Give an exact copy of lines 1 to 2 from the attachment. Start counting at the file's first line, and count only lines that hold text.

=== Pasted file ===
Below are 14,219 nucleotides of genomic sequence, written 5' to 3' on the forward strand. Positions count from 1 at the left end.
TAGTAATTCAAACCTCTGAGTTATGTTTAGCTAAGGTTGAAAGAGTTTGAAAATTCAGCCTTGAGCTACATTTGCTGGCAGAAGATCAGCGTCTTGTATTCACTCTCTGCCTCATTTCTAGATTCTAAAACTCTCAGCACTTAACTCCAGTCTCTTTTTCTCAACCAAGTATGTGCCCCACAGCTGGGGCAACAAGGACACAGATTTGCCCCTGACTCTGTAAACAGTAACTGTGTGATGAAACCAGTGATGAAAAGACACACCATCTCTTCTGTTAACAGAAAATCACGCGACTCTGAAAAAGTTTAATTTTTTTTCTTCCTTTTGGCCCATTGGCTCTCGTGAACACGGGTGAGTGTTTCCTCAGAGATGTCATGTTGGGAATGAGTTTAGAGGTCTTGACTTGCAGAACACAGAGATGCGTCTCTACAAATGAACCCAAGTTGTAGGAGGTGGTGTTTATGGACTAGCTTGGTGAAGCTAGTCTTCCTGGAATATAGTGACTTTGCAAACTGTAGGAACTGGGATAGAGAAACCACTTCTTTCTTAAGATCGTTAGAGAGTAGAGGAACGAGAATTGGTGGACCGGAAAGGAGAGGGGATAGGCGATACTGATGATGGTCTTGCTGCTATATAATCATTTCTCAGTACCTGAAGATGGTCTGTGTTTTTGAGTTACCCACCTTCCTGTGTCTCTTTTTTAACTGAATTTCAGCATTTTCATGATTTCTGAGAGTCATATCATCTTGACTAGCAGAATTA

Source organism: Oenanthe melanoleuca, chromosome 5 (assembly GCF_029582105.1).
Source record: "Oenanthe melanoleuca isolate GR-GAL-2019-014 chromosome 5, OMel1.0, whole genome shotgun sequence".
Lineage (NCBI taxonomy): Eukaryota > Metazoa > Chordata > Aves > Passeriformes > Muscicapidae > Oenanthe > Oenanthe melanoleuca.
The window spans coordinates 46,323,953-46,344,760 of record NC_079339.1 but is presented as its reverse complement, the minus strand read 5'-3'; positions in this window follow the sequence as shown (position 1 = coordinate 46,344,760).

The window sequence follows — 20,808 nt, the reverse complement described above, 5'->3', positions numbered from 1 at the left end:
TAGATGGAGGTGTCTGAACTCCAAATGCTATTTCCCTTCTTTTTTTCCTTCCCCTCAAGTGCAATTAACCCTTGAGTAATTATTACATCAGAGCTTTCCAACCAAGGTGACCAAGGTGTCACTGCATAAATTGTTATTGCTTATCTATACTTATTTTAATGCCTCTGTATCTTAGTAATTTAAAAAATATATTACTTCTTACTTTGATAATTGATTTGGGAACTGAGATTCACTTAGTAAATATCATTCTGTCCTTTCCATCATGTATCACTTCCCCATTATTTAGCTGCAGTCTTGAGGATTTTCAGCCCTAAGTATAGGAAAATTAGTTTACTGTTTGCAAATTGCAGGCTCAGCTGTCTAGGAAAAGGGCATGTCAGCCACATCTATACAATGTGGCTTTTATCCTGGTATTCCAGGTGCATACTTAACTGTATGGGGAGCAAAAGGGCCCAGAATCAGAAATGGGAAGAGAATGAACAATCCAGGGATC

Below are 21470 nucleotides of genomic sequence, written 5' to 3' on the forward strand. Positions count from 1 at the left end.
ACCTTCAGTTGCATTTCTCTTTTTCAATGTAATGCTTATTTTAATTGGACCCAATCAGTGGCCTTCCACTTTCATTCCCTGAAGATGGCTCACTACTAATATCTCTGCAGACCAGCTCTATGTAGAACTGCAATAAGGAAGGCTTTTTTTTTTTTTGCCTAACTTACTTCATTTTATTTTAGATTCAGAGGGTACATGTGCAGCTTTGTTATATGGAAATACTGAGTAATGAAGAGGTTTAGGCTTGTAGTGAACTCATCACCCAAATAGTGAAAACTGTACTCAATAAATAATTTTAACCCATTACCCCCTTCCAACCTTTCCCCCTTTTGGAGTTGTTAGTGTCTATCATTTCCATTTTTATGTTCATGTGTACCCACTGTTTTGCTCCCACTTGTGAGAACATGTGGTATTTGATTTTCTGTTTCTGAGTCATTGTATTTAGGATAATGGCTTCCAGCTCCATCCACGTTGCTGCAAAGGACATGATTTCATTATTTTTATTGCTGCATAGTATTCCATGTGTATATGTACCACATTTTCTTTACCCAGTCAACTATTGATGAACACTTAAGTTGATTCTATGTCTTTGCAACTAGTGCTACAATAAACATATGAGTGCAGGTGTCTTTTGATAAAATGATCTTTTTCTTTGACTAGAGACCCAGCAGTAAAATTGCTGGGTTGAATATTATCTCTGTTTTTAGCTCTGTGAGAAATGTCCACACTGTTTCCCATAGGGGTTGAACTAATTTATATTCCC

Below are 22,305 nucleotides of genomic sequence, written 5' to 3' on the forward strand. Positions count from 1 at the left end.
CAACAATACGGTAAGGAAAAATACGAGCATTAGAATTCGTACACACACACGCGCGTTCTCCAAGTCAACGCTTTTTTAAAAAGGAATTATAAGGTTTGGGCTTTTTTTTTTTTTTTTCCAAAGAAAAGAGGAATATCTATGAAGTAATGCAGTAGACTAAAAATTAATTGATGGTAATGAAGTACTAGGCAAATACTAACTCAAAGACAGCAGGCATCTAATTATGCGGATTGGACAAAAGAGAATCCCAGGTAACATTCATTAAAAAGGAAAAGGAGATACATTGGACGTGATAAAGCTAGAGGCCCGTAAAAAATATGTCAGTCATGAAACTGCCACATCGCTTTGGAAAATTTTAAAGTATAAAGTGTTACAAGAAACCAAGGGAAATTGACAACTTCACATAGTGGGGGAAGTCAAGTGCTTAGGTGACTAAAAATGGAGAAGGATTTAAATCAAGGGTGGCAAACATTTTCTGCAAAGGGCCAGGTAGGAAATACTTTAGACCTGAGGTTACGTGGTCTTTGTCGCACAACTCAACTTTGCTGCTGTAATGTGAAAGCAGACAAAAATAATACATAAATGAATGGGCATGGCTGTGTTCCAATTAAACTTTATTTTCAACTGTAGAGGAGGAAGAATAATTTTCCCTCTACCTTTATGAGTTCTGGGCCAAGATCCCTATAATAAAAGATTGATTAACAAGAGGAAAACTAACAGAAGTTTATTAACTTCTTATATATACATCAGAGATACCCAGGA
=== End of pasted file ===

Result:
Below are 14,219 nucleotides of genomic sequence, written 5' to 3' on the forward strand. Positions count from 1 at the left end.
TAGTAATTCAAACCTCTGAGTTATGTTTAGCTAAGGTTGAAAGAGTTTGAAAATTCAGCCTTGAGCTACATTTGCTGGCAGAAGATCAGCGTCTTGTATTCACTCTCTGCCTCATTTCTAGATTCTAAAACTCTCAGCACTTAACTCCAGTCTCTTTTTCTCAACCAAGTATGTGCCCCACAGCTGGGGCAACAAGGACACAGATTTGCCCCTGACTCTGTAAACAGTAACTGTGTGATGAAACCAGTGATGAAAAGACACACCATCTCTTCTGTTAACAGAAAATCACGCGACTCTGAAAAAGTTTAATTTTTTTTCTTCCTTTTGGCCCATTGGCTCTCGTGAACACGGGTGAGTGTTTCCTCAGAGATGTCATGTTGGGAATGAGTTTAGAGGTCTTGACTTGCAGAACACAGAGATGCGTCTCTACAAATGAACCCAAGTTGTAGGAGGTGGTGTTTATGGACTAGCTTGGTGAAGCTAGTCTTCCTGGAATATAGTGACTTTGCAAACTGTAGGAACTGGGATAGAGAAACCACTTCTTTCTTAAGATCGTTAGAGAGTAGAGGAACGAGAATTGGTGGACCGGAAAGGAGAGGGGATAGGCGATACTGATGATGGTCTTGCTGCTATATAATCATTTCTCAGTACCTGAAGATGGTCTGTGTTTTTGAGTTACCCACCTTCCTGTGTCTCTTTTTTAACTGAATTTCAGCATTTTCATGATTTCTGAGAGTCATATCATCTTGACTAGCAGAATTA